Still sick. Here’s the answer.

Which famous recording star covered “People Get Ready” by Curtis Mayfield,  “Johnny B Goode” by Chuck Berry, “Claudette” by Roy Orbison,  “Every Day” by Buddy Holly, and recorded multiple albums with Elvis Presley‘s rhythm section?

 

Why none other than our friend John Denver! My sister told me once that he was impotent. Why?

5 thoughts on “Still sick. Here’s the answer.

  1. Rick says:

    “Poems,Prayers,And Promises” by John Denver was one of my first albums in life(that or the Partridge Family).I still like it. From what i’ve read, the late John Henry Deutchendorf was actually a pretty cool cat.Liked to smoke dope and mow his lawn naked.Never read anything about him having a limp noodle though.

  2. Duncan Walls says:

    I excluded him from the running because you mentioned him just prior! Silly me!

    On his first solo tour in the spring of 1970 (just after Boise, Johnson & Denver ceased to exist) he came to R.I.T in Rochester, NY. I was away at college but my sister and brother were home and being ‘babysat’ (they were in their teens) by a couple of college students from RIT (where my father was the Director of Student Activities and the guy who signed the contracts for the school. My parents were away at a conference when Denver appeared at RIT, but the students watching my siblings were on the concert committee and took my sis & bro to the concert and afterwards brought John and his guitar player Paul P. back to my home where they had wine and smoked the first dope ever in my house. A few years later I discovered that a musical buddy of mine. Bob Schwartz had also been there and had a picture to prove it.
    He remained John’s friend through the years abd was the fourth person called when John’s plane went down. Sadly Bob was stricken by cancer and died in 1999. I did receive a copy of the picture that I used in a rejected mockup of a posthumous CD I produced of Bob’s leftover tapes. It was sent to the graphic artist that did the final cover and perhaps was returned to Bob;s widow. I’m still waiting for it’s return. Perhaps someday I’ll be able to share it on my own soon to be revived blog….http://duncanmusic.blogspot.com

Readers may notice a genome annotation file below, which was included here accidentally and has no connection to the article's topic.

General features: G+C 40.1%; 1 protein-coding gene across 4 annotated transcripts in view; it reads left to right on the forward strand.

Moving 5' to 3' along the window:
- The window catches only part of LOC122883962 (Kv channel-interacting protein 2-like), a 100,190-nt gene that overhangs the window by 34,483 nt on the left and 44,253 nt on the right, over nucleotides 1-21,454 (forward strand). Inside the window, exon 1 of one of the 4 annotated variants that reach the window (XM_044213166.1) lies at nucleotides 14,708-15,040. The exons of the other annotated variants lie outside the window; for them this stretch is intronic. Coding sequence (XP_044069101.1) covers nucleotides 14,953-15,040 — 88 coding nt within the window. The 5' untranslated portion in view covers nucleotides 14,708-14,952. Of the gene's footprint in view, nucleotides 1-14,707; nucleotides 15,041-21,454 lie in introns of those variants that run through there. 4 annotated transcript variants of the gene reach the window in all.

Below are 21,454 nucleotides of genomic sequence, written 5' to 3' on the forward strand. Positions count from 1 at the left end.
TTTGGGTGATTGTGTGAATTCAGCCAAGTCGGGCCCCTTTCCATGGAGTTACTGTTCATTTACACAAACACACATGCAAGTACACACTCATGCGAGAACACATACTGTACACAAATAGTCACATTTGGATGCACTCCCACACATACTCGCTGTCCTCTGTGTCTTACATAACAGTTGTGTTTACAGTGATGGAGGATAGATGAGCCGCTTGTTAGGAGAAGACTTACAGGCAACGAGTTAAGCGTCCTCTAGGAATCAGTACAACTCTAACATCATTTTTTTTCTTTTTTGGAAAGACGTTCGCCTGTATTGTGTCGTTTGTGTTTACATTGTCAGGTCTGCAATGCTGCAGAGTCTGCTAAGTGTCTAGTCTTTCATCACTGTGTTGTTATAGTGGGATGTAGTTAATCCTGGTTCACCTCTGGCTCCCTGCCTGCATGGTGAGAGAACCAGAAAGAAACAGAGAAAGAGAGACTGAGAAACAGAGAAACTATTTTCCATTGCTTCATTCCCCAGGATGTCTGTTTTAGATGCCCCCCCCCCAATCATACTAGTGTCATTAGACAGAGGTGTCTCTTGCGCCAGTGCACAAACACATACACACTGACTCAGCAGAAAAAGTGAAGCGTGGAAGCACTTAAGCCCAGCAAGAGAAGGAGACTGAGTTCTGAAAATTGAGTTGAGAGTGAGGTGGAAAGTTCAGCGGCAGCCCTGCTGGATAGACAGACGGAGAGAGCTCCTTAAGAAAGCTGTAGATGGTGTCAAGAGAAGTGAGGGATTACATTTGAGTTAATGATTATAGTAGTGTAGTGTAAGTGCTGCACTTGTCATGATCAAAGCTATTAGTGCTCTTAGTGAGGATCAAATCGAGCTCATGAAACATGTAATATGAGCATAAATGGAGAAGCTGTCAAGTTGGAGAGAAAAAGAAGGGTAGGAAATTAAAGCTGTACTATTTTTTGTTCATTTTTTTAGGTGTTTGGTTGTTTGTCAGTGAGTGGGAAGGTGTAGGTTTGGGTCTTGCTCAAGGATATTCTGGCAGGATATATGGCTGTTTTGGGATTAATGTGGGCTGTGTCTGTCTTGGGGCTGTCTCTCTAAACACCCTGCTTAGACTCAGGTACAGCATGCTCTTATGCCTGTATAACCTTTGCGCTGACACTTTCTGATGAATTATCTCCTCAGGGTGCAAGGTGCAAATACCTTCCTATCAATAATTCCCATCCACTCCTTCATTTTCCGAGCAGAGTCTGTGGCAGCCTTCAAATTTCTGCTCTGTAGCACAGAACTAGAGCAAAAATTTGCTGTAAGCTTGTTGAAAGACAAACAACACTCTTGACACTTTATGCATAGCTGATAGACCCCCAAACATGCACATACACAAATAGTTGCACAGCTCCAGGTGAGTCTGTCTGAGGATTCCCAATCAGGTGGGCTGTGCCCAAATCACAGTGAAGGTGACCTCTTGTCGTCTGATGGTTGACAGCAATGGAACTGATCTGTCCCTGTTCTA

3. Rick, my sister was clearly in the pipeline of all the great, intimate details of rock and roll. How could she be wrong????

    Duncan, see how deceptive I am? What a great story!!Your blog payout is superior to my own, but that’s not my strong suit.

    When you say “they had wine and smoked the first dope ever in my house.” do you mean it was the first time pot was smoked in your house? Or the first time John Denver smoked it?

  4. Rick says:

    Just like The Warren Commission said…”we never said there wasn’t a conspiracy,we said we didn’t find any evidence of one.”…The late Gerald (Why do I keep falling upward?) R. Ford

  5. Duncan Walls says:

    It was the first time in my house. I didn’t find out about the whole deal until later in that summer when some student at RIT told me (over another bowl he and I were finishing). I was annoyed that I hadn’t been the one to christen the house (so to speak).

    My other buddy told me Denver LOVED to smoke pot. He remained John’s friend for the r4eat of both of their lives. He wrote a parody of ‘Thank God I’m A Country Boy” called ‘Thank God I’m A Milliomaire’ and played it for Denver, who loved it,,,but not as much as his road crew did! It’s on the CD I produced.

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